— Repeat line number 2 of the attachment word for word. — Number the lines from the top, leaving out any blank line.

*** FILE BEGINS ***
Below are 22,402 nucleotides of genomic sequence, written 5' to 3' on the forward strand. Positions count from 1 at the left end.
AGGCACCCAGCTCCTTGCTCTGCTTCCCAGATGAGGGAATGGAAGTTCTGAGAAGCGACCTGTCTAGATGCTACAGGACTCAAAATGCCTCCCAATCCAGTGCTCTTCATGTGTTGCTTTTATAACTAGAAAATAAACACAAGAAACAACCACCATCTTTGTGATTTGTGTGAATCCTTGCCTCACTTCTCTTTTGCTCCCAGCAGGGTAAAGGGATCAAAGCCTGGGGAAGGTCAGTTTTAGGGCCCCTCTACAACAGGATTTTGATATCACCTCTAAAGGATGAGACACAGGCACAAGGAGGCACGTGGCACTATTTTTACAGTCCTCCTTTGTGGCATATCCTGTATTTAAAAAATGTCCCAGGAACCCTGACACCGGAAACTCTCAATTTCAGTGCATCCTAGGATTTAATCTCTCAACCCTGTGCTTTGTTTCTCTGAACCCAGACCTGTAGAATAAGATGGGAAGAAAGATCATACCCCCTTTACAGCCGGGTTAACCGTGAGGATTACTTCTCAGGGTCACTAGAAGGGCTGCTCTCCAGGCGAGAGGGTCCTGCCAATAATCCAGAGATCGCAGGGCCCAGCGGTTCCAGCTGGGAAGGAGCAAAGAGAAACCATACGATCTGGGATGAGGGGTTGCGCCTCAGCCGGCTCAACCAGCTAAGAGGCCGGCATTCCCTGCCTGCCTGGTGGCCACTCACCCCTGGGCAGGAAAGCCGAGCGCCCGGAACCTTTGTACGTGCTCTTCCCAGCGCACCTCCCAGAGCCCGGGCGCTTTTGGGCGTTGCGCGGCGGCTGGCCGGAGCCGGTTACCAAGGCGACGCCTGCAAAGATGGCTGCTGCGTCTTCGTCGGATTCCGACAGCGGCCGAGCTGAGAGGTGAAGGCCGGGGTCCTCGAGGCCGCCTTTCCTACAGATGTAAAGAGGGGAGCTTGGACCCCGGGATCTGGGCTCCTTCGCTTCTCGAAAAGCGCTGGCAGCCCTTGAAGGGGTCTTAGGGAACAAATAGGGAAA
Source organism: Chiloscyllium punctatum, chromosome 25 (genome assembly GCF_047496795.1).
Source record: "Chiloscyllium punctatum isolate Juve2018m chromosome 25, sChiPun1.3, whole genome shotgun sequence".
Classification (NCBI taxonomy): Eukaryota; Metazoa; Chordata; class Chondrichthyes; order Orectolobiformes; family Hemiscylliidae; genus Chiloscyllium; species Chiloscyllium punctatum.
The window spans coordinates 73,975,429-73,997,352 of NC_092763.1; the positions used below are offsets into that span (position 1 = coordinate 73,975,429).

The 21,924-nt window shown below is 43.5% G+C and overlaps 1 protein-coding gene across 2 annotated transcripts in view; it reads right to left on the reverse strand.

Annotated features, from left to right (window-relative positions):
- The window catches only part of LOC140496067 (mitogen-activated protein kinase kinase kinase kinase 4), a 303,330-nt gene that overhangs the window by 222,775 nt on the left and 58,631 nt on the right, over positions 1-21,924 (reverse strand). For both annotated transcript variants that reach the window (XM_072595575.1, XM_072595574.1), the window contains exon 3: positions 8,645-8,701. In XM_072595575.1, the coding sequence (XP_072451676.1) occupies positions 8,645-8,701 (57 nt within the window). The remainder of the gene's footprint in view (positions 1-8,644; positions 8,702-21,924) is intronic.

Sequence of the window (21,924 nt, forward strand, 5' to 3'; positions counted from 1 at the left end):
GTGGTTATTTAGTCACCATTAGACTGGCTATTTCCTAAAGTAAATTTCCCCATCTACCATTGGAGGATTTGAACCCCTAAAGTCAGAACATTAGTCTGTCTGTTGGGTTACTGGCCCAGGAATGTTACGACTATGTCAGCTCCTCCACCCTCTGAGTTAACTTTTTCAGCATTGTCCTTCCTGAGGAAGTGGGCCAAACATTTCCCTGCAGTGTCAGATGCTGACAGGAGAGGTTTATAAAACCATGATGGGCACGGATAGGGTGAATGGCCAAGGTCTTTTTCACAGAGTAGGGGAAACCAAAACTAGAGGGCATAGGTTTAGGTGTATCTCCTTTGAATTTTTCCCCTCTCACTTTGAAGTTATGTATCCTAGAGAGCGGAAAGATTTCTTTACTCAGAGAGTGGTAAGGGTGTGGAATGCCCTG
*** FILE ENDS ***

AGGCACCCAGCTCCTTGCTCTGCTTCCCAGATGAGGGAATGGAAGTTCTGAGAAGCGACCTGTCTAGATGCTACAGGACTCAAAATGCCTCCCAATCCAGTGCTCTTCATGTGTTGCTTTTATAACTAGAAAATAAACACAAGAAACAACCACCATCTTTGTGATTTGTGTGAATCCTTGCCTCACTTCTCTTTTGCTCCCAGCAGGGTAAAGGGATCAAAGCCTGGGGAAGGTCAGTTTTAGGGCCCCTCTACAACAGGATTTTGATATCACCTCTAAAGGATGAGACACAGGCACAAGGAGGCACGTGGCACTATTTTTACAGTCCTCCTTTGTGGCATATCCTGTATTTAAAAAATGTCCCAGGAACCCTGACACCGGAAACTCTCAATTTCAGTGCATCCTAGGATTTAATCTCTCAACCCTGTGCTTTGTTTCTCTGAACCCAGACCTGTAGAATAAGATGGGAAGAAAGATCATACCCCCTTTACAGCCGGGTTAACCGTGAGGATTACTTCTCAGGGTCACTAGAAGGGCTGCTCTCCAGGCGAGAGGGTCCTGCCAATAATCCAGAGATCGCAGGGCCCAGCGGTTCCAGCTGGGAAGGAGCAAAGAGAAACCATACGATCTGGGATGAGGGGTTGCGCCTCAGCCGGCTCAACCAGCTAAGAGGCCGGCATTCCCTGCCTGCCTGGTGGCCACTCACCCCTGGGCAGGAAAGCCGAGCGCCCGGAACCTTTGTACGTGCTCTTCCCAGCGCACCTCCCAGAGCCCGGGCGCTTTTGGGCGTTGCGCGGCGGCTGGCCGGAGCCGGTTACCAAGGCGACGCCTGCAAAGATGGCTGCTGCGTCTTCGTCGGATTCCGACAGCGGCCGAGCTGAGAGGTGAAGGCCGGGGTCCTCGAGGCCGCCTTTCCTACAGATGTAAAGAGGGGAGCTTGGACCCCGGGATCTGGGCTCCTTCGCTTCTCGAAAAGCGCTGGCAGCCCTTGAAGGGGTCTTAGGGAACAAATAGGGAAA